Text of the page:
Austrian GP Paddock Notebook – Saturday

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Just two weeks after Mercedes’ hopes of a perfect season went up in smoke, its aspirations for a clean sweep of poles in 2014 have also evaporated after Felipe Massa sprung a surprise to claim his sixteenth career pole position.

The result was in fact Massa’s first pole in over five years, with his last coming at the 2008 Brazilian Grand Prix. Since then, his career has seen some huge ups and downs, but today he was the star as he capitalized on the Silver Arrows’ problems in the final part of qualifying.

Unlike the political psychodrama that developed yesterday in Austria, today it was all about the on-track action. Here’s MotorSportsTalk’s round-up of Saturday at the Red Bull Ring.

SESSION REPORTS

  • The first signs of a Williams charge came in FP3, where Valtteri Bottas finished fastest ahead of Lewis Hamilton and Felipe Massa.
  • However, in qualifying, it was Massa who claimed the spoils after Bottas, Hamilton and Nico Rosberg all failed to improve their times on their final runs.

NEWS FROM THE PADDOCK

THOUGHTS FROM THE TRACK

As I touched upon in the introduction to this piece, it is good that the focus has moved back onto the on-track action. Just when you thought that the Mercedes cars were invincible, both came unstuck during Q3 to give Williams a memorable front row lock-out.

Eleven years after Frank Williams’ cars last lined up on the front row together, Felipe Massa and Valtteri Bottas delivered when it mattered. It was a result that was extremely well received in the paddock, with everyone but the boys in silver pleased to see the team return to the front of the field, even if it is just for one day.

For Massa, the result is a particularly emotional one. After missing out on the 2008 world championship in agonizing fashion and then suffering a horrific head injury in 2009, there were doubts as to whether the Brazilian would ever re-find his form. Ferrari was also unsure, and dropped him at the end of last season in favor of re-signing Kimi Raikkonen.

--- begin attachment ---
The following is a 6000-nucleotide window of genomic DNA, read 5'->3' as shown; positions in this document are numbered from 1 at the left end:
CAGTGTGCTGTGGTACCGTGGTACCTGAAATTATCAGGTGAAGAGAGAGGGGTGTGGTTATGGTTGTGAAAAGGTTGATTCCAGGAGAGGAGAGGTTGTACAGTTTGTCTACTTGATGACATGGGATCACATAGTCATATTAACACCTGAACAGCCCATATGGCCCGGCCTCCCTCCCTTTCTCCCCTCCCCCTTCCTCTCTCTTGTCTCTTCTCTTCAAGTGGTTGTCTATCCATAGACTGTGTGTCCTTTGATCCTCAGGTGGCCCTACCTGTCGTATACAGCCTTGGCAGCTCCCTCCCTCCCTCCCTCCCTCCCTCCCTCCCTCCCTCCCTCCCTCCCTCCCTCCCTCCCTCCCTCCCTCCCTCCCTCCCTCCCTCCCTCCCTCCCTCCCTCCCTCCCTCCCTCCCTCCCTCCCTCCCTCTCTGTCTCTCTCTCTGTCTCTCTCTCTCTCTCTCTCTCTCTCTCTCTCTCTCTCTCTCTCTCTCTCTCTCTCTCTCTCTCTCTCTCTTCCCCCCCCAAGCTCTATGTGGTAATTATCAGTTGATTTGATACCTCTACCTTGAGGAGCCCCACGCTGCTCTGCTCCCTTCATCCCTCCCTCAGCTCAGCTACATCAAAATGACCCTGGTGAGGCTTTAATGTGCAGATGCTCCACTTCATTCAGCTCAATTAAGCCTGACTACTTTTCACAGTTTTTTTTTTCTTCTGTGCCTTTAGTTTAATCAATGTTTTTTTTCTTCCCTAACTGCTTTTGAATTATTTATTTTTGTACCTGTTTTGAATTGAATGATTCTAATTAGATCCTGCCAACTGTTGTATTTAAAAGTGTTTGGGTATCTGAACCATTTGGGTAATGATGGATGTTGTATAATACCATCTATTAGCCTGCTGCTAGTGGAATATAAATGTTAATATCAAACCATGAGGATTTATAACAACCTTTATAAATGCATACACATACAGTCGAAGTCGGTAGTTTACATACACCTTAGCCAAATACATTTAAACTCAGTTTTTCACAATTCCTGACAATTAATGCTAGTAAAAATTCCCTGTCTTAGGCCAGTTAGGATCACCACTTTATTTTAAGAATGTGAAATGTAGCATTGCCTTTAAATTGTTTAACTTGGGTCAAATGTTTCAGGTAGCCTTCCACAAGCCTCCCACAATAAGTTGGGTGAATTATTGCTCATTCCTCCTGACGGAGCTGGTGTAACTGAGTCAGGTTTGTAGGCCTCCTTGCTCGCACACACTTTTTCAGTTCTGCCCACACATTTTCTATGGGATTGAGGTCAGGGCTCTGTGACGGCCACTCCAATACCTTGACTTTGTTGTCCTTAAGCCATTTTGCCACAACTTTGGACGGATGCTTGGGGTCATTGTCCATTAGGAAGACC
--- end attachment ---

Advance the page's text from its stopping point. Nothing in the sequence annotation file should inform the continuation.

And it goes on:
Since joining Williams though, he has been in fine fettle. The Brazilian driver has been desperately unlucky in 2014, and still maintains that he could have won the Canadian Grand Prix had it not been for a problem at his pit stop. Today, he proved that he still has what it takes to light up the timesheets: P1 in qualifying. Congratulations, Felipe.

And also a hearty well done to Valtteri Bottas. His charge to second place on the grid was a fine result, all things considered. He was unfortunate not to secure his first ever pole, given that Massa beat him by less than one-tenth of a second.

All the while, we must remember that Mercedes is still the dominant force in the sport. Nico Rosberg will know that, from third place on the grid, he is still in with a great chance of winning for the third time this season. Hamilton, down in ninth, faces a fight. It should give us some great action in the race, though, seeing him fight through.

Today was all about Williams, though. There is no guarantee that Massa and Bottas will be able to win the race tomorrow, nor will they be assured of a podium finish. However, the first Austrian Grand Prix since 2003 should be a fascinating spectacle.

You can watch the race live on NBCSN and Live Extra from 7:30am ET tomorrow.

Michael Andretti looking forward to new Australian Supercars venture

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If it seems like Michael Andretti is out to conquer the world, he is – kind of.